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Environmental controls on N2O production by ammonium oxidizing bacteria in marine and lacustrine environments - a stable isotopic approach

English title Environmental controls on N2O production by ammonium oxidizing bacteria in marine and lacustrine environments - a stable isotopic approach
Applicant Lehmann Moritz
Number 159197
Funding scheme Project funding (Div. I-III)
Research institution Institut für Umweltgeowissenschaften Universität Basel
Institution of higher education University of Basel - BS
Main discipline Oceanography
Start/End 01.04.2015 - 31.03.2016
Approved amount 104'612.00
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All Disciplines (3)

Discipline
Oceanography
Geochemistry
Hydrology, Limnology, Glaciology

Keywords (9)

Lake Lugano; upwelling zones; ammonia oxidation; nitrogen isotopes; nitrous oxide; nitrification; Benguela; denitrification; nitrifier denitrification

Lay Summary (German)

Lead
Ziel des Projektes ist ein verbessertes Verständnis von mikrobieller Lachgasproduktion in marinen und lakustrinen Umweltsystemen mit saisonal stark variierenden Umweltbedingungen zu erlangen. Mittels Isotopenmethoden soll herausgefunden werden, inwiefern Ammoniumoxidations- oder Nitrifikanten-Denitrifizierungsraten durch spezifische Umweltbedingungen (z.B. pH, O2) moduliert werden.
Lay summary

Lachgas (N2O) ist ein wichtiges und langlebiges Treibhausgas, dessen  anthropogene und natürliche Quellen recht gut bekannt sind (7 bzw. 11 Tg N/yr). Grosse Unsicherheiten bestehen jedoch bezüglich der jeweiligen Anteile terrestrischer gegenüber aquatischer Quellen an den Gesamt-Lachgasemissionen sowie der biogeochemischen Mechanismen welche die N2O Produktion in aquatischen Systemen steuern.

Unser übergeordnetes Ziel ist, zu einem verbesserten Verständnis von Lachgasproduktion durch verschiedene Mikroorganismen in marinen und lakustrinen Umweltsystemen mit saisonal stark variierenden Umweltbedingungen beizutragen. Unsere Studiengebiete sind: der Luganersee (Schweiz) sowie das hoch-produktive Auftriebsgebiet vor der Küste Namibias. Im Detail sollen folgende Fragen beantwortet werden:
• Welche Anteile der Lachgasproktion können jeweils den Prozessen Ammoniumoxidation oder Nitrifikanten-Denitrifizierung in den beiden Studiengebieten  zugeordnet werden? 
• Welche biogeochemischen Faktoren (z.B., pH, O2) sind primär für die Steuerung von Nitrifikanten-Denitrifizierungsraten verantwortlich, und gibt es sytematische Unterschiede zwischen marinen und lakustrinen Milieus?

Unsere Arbeit wird neue und wichtige Informationen bezüglich der Rolle von Auftriebsgebieten und produktiven Seen in globalen N2O Budgets liefern. Auch wird sie neue Erkenntnisse über einen bisher von wissenschaftlichen Studien eher wenig berücksichtigten aber im globalen Stickstoffkreislauf vermutlich überaus wichtigen Prozess, der Nitrifikanten-Denitrifizierung, erlauben.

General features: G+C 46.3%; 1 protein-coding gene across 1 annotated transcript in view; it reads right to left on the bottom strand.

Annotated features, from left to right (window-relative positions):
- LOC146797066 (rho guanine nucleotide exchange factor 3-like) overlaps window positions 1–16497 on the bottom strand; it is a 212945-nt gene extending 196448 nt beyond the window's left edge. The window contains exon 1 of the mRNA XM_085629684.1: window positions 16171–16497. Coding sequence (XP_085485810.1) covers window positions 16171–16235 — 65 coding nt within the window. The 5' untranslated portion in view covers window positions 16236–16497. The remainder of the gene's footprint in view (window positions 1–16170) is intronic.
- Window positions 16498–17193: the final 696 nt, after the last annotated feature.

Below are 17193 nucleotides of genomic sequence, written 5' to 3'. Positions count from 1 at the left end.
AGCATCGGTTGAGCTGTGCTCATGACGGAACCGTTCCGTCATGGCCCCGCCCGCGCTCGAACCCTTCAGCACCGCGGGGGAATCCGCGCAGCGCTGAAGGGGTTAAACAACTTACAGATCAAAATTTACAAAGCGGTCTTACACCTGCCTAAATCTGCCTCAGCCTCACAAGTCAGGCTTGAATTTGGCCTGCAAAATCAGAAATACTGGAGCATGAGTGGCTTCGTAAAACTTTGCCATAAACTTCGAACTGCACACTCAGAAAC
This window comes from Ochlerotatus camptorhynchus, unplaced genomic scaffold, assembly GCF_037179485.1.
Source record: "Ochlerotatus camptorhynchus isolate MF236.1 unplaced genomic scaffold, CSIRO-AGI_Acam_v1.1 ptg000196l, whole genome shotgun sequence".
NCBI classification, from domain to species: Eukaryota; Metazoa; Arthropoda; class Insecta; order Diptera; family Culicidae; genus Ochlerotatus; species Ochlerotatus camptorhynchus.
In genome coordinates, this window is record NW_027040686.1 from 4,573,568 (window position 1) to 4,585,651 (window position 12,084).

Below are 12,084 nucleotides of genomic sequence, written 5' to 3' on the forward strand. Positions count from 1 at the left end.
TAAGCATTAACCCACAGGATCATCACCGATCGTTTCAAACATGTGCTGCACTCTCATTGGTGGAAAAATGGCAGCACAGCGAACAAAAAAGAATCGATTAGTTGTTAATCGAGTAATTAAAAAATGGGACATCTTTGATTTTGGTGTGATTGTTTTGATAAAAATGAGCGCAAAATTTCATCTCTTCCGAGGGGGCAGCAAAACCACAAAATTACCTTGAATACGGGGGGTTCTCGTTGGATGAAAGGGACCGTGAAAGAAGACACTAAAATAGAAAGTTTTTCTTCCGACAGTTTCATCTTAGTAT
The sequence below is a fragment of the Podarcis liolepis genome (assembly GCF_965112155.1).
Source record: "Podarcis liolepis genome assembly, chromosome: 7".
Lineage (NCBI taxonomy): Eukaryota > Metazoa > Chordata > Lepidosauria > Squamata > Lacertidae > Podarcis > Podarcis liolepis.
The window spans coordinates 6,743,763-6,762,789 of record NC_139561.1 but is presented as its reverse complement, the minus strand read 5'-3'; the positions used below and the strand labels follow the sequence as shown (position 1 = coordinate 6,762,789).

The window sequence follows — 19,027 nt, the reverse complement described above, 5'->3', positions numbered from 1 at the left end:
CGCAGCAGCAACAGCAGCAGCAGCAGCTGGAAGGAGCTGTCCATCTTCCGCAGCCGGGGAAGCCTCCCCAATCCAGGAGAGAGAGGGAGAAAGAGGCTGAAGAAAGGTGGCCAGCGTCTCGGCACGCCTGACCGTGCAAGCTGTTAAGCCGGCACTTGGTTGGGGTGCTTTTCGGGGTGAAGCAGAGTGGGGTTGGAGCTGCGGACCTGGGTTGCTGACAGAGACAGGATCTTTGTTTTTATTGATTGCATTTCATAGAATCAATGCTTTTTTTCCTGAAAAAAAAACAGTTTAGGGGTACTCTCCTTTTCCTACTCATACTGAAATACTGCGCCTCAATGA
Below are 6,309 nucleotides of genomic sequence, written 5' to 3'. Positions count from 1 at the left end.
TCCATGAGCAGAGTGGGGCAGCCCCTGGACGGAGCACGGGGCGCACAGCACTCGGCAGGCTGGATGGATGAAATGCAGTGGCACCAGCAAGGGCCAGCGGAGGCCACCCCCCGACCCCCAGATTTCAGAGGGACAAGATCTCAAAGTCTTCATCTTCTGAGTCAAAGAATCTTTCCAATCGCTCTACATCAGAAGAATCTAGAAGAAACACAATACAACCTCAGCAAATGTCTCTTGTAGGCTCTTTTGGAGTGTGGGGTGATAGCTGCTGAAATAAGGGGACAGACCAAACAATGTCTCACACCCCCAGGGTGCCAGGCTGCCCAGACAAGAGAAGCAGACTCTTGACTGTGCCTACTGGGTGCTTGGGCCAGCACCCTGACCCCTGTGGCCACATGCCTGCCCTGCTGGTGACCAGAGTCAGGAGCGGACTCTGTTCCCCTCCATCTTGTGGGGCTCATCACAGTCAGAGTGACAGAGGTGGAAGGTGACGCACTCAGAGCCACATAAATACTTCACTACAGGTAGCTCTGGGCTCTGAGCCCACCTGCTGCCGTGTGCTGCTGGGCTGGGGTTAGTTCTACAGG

Direct link to Lay Summary Last update: 30.03.2015

Responsible applicant and co-applicants

Employees

Publications

Publication
Acidification Enhances Hybrid N2O Production Associated with Aquatic Ammonia-Oxidizing Microorganisms
Frame Caitlin H., Lau Evan, Nolan E. Joseph, Goepfert Tyler J., Lehmann Moritz F. (2017), Acidification Enhances Hybrid N2O Production Associated with Aquatic Ammonia-Oxidizing Microorganisms, in Frontiers in Microbiology, 7, 10.3389/fm.
Differential N 2 O dynamics in two oxygen-deficient lake basins revealed by stable isotope and isotopomer distributions Differential N 2 O Dynamics in Two Lake Basins
Wenk Christine B., Frame Caitlin H., Koba Keisuke, Casciotti Karen L., Veronesi Mauro, Niemann Helge, Schubert Carsten J., Yoshida Naohiro, Toyoda Sakae, Makabe Akiko, Zopfi Jakob, Lehmann Moritz F. (2016), Differential N 2 O dynamics in two oxygen-deficient lake basins revealed by stable isotope and isotopomer distributions Differential N 2 O Dynamics in Two Lake Basins, in Limnology and Oceanography, 61(5), 1735-1749.

Collaboration

Group / person Country
Types of collaboration
West Liberty University (Prof. Dr. Evan Lau) United States of America (North America)
- in-depth/constructive exchanges on approaches, methods or results
- Publication
- Research Infrastructure
University of Hamburg (Prof. Dr. K. Emeis) Germany (Europe)
- in-depth/constructive exchanges on approaches, methods or results
University of Southern Denmark (Prof. Dr. Bo Thamdrup, Dr. Laura Bristow) Denmark (Europe)
- in-depth/constructive exchanges on approaches, methods or results
- Publication
- Research Infrastructure
Oceanographic Research Center of South Pacific, COPAS, University of Concepcion (Prof. Dr. L. Farias Chile (South America)
- in-depth/constructive exchanges on approaches, methods or results
- Publication
- Research Infrastructure

Associated projects

Number Title Start Funding scheme
129491 Nitrogen elimination pathways and associated isotope effects in Swiss eutrophic Lake Lugano 01.04.2010 Project funding (Div. I-III)
147106 Isotopic constraints on seasonal N2O dynamics in marine and lacustrine environments 01.04.2013 Project funding (Div. I-III)